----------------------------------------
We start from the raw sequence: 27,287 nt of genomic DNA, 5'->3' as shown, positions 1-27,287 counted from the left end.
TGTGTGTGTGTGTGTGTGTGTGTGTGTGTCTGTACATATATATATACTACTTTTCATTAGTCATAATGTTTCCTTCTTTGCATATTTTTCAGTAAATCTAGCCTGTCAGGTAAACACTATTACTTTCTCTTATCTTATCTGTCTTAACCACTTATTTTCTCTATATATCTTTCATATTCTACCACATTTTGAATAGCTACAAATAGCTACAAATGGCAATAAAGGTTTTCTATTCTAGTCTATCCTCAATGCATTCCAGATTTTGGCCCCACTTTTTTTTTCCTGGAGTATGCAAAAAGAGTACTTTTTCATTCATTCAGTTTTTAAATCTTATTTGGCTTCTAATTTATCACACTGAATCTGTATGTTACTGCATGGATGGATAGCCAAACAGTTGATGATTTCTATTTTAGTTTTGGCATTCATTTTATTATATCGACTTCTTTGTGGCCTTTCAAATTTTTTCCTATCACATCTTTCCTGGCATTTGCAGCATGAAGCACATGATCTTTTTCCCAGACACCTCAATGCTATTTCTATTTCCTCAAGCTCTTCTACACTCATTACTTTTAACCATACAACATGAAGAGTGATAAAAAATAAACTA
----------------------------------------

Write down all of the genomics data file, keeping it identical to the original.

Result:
We start from the raw sequence: 27,287 nt of genomic DNA, 5'->3' as shown, positions 1-27,287 counted from the left end.
TGTGTGTGTGTGTGTGTGTGTGTGTGTGTCTGTACATATATATATACTACTTTTCATTAGTCATAATGTTTCCTTCTTTGCATATTTTTCAGTAAATCTAGCCTGTCAGGTAAACACTATTACTTTCTCTTATCTTATCTGTCTTAACCACTTATTTTCTCTATATATCTTTCATATTCTACCACATTTTGAATAGCTACAAATAGCTACAAATGGCAATAAAGGTTTTCTATTCTAGTCTATCCTCAATGCATTCCAGATTTTGGCCCCACTTTTTTTTTCCTGGAGTATGCAAAAAGAGTACTTTTTCATTCATTCAGTTTTTAAATCTTATTTGGCTTCTAATTTATCACACTGAATCTGTATGTTACTGCATGGATGGATAGCCAAACAGTTGATGATTTCTATTTTAGTTTTGGCATTCATTTTATTATATCGACTTCTTTGTGGCCTTTCAAATTTTTTCCTATCACATCTTTCCTGGCATTTGCAGCATGAAGCACATGATCTTTTTCCCAGACACCTCAATGCTATTTCTATTTCCTCAAGCTCTTCTACACTCATTACTTTTAACCATACAACATGAAGAGTGATAAAAAATAAACTA